Between the Bones: Fragments of language and story extracted from the body. A physical reckoning in pieces. Expressions of aliveness quilted imprecisely along the seam where skin contacts air. An effort to make a story from all these breaths.
A new monthly column, by Temim Fruchter
On The Bottom
“Feet are alien, like a hoof or a wing. They are more like tools or furniture than like flesh, they are so sturdy and well-crafted and so serviceable. Maybe they are a little too far away from the heart to befriend though at one time I could put my big toe in my mouth, and I aspire to do it again, though without much hope.” – Shelley Jackson, My Body: A Wunderkammer
Before we met, I was afraid of my own feet. So afraid I sometimes couldn’t look. I admit that I even tried to forget them sometimes. To forget the very things that held me up.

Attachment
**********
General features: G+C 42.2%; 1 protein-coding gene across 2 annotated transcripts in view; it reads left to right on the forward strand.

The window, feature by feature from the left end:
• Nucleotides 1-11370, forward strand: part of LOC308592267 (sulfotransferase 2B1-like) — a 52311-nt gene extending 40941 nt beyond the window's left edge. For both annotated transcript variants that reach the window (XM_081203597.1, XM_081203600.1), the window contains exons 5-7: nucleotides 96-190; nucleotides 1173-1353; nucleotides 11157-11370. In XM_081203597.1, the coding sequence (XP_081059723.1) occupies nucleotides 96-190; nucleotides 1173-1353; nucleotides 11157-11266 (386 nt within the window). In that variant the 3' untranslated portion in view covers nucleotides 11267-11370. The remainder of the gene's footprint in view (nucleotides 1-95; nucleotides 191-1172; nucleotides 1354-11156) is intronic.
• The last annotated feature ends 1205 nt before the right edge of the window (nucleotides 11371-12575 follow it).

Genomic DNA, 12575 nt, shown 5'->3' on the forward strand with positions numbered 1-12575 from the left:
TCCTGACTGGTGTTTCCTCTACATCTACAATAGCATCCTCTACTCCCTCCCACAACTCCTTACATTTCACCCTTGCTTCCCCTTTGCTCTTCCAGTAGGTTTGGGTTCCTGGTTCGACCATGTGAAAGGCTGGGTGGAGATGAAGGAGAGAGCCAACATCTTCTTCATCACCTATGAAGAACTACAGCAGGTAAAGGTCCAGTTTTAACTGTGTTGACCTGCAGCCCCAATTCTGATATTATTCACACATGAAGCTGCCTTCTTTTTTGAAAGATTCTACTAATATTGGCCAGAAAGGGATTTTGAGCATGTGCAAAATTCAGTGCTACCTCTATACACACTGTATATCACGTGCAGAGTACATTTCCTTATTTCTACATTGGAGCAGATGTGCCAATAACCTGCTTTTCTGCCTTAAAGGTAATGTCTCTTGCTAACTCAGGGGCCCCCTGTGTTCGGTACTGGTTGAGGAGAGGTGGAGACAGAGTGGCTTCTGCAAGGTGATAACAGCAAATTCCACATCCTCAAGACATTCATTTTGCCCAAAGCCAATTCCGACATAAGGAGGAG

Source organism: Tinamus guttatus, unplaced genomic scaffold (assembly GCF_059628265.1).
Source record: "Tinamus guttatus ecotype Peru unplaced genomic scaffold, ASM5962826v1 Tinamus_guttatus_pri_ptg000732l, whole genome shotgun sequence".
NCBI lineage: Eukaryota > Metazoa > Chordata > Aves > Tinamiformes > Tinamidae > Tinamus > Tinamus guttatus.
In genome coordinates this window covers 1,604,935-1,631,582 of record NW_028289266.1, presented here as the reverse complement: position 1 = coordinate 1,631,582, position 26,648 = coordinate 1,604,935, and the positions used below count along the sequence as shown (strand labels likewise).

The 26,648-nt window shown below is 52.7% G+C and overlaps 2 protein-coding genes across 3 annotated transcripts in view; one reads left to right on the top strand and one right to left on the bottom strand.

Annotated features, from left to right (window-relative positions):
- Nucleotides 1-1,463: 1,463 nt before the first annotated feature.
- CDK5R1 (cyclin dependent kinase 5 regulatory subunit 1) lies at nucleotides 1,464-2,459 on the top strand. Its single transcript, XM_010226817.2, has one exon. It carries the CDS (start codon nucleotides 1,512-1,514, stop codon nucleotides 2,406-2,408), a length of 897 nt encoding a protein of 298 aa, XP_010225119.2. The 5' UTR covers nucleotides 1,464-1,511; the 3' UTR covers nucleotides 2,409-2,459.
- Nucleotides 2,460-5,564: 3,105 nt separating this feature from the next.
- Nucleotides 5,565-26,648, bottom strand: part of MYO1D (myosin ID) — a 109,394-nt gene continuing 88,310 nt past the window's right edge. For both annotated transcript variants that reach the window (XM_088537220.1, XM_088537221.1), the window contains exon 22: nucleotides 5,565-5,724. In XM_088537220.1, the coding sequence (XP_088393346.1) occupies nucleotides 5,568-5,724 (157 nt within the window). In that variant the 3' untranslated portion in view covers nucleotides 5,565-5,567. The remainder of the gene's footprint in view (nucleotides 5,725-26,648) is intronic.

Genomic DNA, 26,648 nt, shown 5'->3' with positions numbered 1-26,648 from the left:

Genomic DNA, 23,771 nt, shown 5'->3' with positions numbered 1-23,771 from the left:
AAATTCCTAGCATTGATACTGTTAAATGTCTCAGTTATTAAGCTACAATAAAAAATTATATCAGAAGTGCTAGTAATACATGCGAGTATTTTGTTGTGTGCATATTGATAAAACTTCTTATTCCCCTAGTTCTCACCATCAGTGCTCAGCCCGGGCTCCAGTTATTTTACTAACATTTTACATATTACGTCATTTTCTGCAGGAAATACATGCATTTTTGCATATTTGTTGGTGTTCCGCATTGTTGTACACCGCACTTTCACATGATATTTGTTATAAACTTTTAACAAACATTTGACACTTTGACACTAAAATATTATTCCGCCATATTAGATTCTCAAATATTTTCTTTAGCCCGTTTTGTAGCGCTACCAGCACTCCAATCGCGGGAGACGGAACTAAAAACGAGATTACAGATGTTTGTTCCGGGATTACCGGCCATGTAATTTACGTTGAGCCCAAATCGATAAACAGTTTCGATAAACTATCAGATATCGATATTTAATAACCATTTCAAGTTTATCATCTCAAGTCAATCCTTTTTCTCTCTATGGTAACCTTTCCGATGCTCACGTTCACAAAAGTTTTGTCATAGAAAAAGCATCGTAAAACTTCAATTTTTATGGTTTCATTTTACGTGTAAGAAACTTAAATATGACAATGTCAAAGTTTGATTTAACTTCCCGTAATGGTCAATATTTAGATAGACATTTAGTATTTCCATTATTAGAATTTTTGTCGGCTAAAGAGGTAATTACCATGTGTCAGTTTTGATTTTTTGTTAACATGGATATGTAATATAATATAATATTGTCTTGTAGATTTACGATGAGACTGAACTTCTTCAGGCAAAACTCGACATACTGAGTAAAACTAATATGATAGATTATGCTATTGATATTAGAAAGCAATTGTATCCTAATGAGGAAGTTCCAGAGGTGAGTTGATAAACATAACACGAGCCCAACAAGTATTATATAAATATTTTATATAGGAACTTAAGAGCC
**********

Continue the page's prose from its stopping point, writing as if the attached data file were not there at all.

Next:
When I was eight, I had pink plastic slip-on shoes that I loved because they shimmered and they were all I could see when I looked down, which made it seem like I just tapered there, pointed and glittered, like I could make up a new name starting from the bottom. The shoes did not grow alongside me, though my feet did, as did a low-hanging shame that waxed with each fattening moon. My blunt grown-up pancake feet, with their no arches, my feet with their chipped red polish, my feet like a golem’s – ungraceful stones, impostors in shoes. Continue reading